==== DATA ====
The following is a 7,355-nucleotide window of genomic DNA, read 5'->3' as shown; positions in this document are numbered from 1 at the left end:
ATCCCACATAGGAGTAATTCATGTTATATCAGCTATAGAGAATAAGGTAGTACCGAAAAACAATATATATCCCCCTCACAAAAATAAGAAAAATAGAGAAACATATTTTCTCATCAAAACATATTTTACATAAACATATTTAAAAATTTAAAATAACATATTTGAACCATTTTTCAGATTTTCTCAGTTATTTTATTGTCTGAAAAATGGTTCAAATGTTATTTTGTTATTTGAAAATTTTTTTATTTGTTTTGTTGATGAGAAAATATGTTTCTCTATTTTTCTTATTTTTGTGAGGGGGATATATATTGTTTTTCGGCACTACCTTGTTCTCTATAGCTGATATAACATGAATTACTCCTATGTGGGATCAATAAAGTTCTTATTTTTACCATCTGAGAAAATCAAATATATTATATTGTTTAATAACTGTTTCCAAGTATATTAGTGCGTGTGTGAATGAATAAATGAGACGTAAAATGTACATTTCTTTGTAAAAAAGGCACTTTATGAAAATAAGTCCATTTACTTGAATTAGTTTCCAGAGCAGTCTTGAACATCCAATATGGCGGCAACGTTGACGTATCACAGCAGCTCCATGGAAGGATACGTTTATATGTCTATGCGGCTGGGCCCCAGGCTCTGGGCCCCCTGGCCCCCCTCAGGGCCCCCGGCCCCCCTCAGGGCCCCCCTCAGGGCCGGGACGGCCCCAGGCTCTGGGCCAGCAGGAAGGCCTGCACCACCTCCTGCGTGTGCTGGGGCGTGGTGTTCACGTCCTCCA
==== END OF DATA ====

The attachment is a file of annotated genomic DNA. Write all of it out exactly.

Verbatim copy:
The following is a 7,355-nucleotide window of genomic DNA, read 5'->3' as shown; positions in this document are numbered from 1 at the left end:
ATCCCACATAGGAGTAATTCATGTTATATCAGCTATAGAGAATAAGGTAGTACCGAAAAACAATATATATCCCCCTCACAAAAATAAGAAAAATAGAGAAACATATTTTCTCATCAAAACATATTTTACATAAACATATTTAAAAATTTAAAATAACATATTTGAACCATTTTTCAGATTTTCTCAGTTATTTTATTGTCTGAAAAATGGTTCAAATGTTATTTTGTTATTTGAAAATTTTTTTATTTGTTTTGTTGATGAGAAAATATGTTTCTCTATTTTTCTTATTTTTGTGAGGGGGATATATATTGTTTTTCGGCACTACCTTGTTCTCTATAGCTGATATAACATGAATTACTCCTATGTGGGATCAATAAAGTTCTTATTTTTACCATCTGAGAAAATCAAATATATTATATTGTTTAATAACTGTTTCCAAGTATATTAGTGCGTGTGTGAATGAATAAATGAGACGTAAAATGTACATTTCTTTGTAAAAAAGGCACTTTATGAAAATAAGTCCATTTACTTGAATTAGTTTCCAGAGCAGTCTTGAACATCCAATATGGCGGCAACGTTGACGTATCACAGCAGCTCCATGGAAGGATACGTTTATATGTCTATGCGGCTGGGCCCCAGGCTCTGGGCCCCCTGGCCCCCCTCAGGGCCCCCGGCCCCCCTCAGGGCCCCCCTCAGGGCCGGGACGGCCCCAGGCTCTGGGCCAGCAGGAAGGCCTGCACCACCTCCTGCGTGTGCTGGGGCGTGGTGTTCACGTCCTCCA